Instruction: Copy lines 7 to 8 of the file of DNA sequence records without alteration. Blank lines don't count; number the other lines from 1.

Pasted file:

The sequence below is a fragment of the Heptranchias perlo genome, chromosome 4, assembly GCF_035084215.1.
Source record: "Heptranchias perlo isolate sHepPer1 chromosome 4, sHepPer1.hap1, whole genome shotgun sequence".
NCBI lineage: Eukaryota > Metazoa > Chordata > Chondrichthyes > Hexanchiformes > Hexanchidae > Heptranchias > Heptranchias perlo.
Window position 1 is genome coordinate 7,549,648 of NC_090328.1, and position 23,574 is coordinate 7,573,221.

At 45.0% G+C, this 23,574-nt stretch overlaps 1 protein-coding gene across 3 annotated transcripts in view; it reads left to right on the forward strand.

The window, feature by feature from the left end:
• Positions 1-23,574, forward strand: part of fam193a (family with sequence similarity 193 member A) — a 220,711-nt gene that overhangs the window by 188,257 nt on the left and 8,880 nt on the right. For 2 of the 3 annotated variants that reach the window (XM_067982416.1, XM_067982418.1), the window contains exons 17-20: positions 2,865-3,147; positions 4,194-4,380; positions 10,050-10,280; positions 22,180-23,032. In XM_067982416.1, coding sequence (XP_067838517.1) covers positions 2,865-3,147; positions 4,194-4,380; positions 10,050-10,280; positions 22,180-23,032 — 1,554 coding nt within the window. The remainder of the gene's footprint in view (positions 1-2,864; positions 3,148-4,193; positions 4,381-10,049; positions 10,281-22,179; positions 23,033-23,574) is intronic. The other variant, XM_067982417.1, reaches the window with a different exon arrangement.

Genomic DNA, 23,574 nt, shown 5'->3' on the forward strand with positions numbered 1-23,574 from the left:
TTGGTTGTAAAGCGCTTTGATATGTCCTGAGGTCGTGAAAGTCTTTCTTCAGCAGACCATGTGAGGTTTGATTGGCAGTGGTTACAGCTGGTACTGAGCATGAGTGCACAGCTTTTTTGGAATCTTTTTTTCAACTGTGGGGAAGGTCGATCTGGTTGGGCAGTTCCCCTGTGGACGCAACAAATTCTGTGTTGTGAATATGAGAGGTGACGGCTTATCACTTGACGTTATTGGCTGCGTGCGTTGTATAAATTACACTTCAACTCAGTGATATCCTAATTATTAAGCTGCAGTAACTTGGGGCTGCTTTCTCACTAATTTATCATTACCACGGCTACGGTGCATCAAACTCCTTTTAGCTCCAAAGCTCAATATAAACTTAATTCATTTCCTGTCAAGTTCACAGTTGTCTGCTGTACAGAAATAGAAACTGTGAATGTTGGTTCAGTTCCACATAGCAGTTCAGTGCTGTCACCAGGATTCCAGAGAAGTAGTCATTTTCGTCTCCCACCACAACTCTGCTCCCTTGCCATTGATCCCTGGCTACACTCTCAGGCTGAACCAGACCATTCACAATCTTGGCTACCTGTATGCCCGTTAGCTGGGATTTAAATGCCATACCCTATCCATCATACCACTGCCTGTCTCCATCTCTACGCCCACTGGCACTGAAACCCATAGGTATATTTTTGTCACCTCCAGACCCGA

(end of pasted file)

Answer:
• Positions 1-23,574, forward strand: part of fam193a (family with sequence similarity 193 member A) — a 220,711-nt gene that overhangs the window by 188,257 nt on the left and 8,880 nt on the right. For 2 of the 3 annotated variants that reach the window (XM_067982416.1, XM_067982418.1), the window contains exons 17-20: positions 2,865-3,147; positions 4,194-4,380; positions 10,050-10,280; positions 22,180-23,032. In XM_067982416.1, coding sequence (XP_067838517.1) covers positions 2,865-3,147; positions 4,194-4,380; positions 10,050-10,280; positions 22,180-23,032 — 1,554 coding nt within the window. The remainder of the gene's footprint in view (positions 1-2,864; positions 3,148-4,193; positions 4,381-10,049; positions 10,281-22,179; positions 23,033-23,574) is intronic. The other variant, XM_067982417.1, reaches the window with a different exon arrangement.

Genomic DNA, 23,574 nt, shown 5'->3' on the forward strand with positions numbered 1-23,574 from the left: